Exemple

Children whose parents are imprisoned remain largely invisible and are a highly vulnerable group whose rights and welfare are affected at every stage of criminal proceedings against their parent. In NSW the rights of children of incarcerated parents remain largely unacknowledged within the criminal justice system. Children of prisoners fall through the cracks created by inadequate program funding, ad hoc service provision and a lack of clarity in law and policy as to how best to respond to them and ensure their rights and needs are met.

SHINE for Kids was pleased to provide our submission to the NSW Parliamentary Inquiry: Support for Children of Imprisoned Parents in New South Wales. Our submission draws on almost 40 years of practice, research and advocacy experience on the specific needs of children of prisoners in New South Wales and nationally. Read our submission here.

We acknowledge that despite some positive developments, many of the 97 Recommendations from the 1997 Standing Committee on Social Issues A Report into Children of Imprisoned Parents chaired by SHINE’s late Patron The Hon Ann Symonds AC largely remain unimplemented. 23 years later many of those recommendations are again outlined as significant changes in policies and services for children of prisoners remain unfulfilled despite the good work of many committed individuals within the not for profit sector and government.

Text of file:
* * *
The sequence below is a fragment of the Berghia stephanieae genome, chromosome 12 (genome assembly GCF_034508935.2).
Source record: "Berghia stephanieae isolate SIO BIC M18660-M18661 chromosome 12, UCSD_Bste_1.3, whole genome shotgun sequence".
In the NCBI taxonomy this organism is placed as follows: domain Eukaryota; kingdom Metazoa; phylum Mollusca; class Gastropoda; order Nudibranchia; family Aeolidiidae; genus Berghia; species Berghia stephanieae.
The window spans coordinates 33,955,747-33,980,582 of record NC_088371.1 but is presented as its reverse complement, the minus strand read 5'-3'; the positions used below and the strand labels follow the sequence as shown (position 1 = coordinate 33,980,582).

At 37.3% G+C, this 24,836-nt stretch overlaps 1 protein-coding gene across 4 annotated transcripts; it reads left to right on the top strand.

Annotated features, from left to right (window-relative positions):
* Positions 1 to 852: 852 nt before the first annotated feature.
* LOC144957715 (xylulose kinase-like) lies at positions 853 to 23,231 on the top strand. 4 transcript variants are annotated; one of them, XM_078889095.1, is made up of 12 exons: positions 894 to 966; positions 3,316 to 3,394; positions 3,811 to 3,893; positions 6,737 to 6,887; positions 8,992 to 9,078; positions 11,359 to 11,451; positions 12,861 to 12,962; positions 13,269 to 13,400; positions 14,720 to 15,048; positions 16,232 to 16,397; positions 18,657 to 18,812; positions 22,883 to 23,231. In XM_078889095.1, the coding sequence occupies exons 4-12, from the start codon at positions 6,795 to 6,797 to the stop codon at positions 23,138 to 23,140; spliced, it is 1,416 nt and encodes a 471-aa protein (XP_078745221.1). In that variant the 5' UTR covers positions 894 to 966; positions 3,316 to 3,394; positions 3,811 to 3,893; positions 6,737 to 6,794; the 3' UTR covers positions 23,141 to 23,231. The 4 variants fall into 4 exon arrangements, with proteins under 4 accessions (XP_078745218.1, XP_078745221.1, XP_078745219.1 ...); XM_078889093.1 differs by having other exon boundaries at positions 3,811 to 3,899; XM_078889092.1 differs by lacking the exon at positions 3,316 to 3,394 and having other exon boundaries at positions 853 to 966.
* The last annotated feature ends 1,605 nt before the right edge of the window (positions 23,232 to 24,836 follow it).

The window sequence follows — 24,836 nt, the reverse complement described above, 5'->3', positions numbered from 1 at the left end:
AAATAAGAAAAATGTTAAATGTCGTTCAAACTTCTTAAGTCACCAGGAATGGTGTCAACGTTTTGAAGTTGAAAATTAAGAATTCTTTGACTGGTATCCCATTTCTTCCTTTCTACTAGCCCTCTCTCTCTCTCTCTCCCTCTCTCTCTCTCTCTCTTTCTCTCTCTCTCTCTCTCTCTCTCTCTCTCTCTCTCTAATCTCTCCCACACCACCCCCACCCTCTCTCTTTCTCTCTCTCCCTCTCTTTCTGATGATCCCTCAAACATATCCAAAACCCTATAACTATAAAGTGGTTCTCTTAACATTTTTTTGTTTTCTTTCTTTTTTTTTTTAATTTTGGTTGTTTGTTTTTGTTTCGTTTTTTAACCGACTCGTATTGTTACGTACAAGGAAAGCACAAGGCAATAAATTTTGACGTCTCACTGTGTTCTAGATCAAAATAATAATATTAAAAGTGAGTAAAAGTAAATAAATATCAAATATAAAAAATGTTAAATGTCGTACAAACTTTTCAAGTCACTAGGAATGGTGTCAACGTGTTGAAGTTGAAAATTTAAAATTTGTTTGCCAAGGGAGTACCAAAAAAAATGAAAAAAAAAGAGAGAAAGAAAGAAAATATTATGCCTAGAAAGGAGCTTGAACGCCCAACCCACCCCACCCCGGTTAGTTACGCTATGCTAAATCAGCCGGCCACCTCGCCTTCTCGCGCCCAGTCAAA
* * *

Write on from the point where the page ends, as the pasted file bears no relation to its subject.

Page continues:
In our submission we celebrate programs and initiatives in New South Wales and internationally that support children of prisoners. Recommendations on law reform for incarcerated parents are also made as law reform is an important part of supporting children of prisoners. Reduced incarceration, and greater support for people in contact with the criminal justice system, will improve health, social and economic outcomes of children of prisoners and lead to a safer society for all. Our Top 15 recommendations can be downloaded here.

In April 2021, we were delighted to host the NSW Committee of Children and Young people at our Centres in Goulburn and Windsor. On 30 April, our SHINE Team of Andrew Kew, April Long, Susan Plunkett and Dennis Van Someren were witnesses at the Public Hearing. You can read the transcript from the Public Hearing here.

SHINE For Kids also acknowledges that children of prisoners are not just children of risk but children of promise and we are privileged to walk alongside them as they face their parent’s incarceration with resilience. We acknowledge the hard work of families on the outside including grandparents and carers who struggle to navigate a system that largely ignores them.

SHINE for Kids would be pleased to discuss any aspect of this submission including the programs we currently deliver that aim to reduce the unnecessary hardship, trauma and discrimination faced by children of prisoners because of their parent’s imprisonment. Please contact us on 02 9714 3000 or [email protected]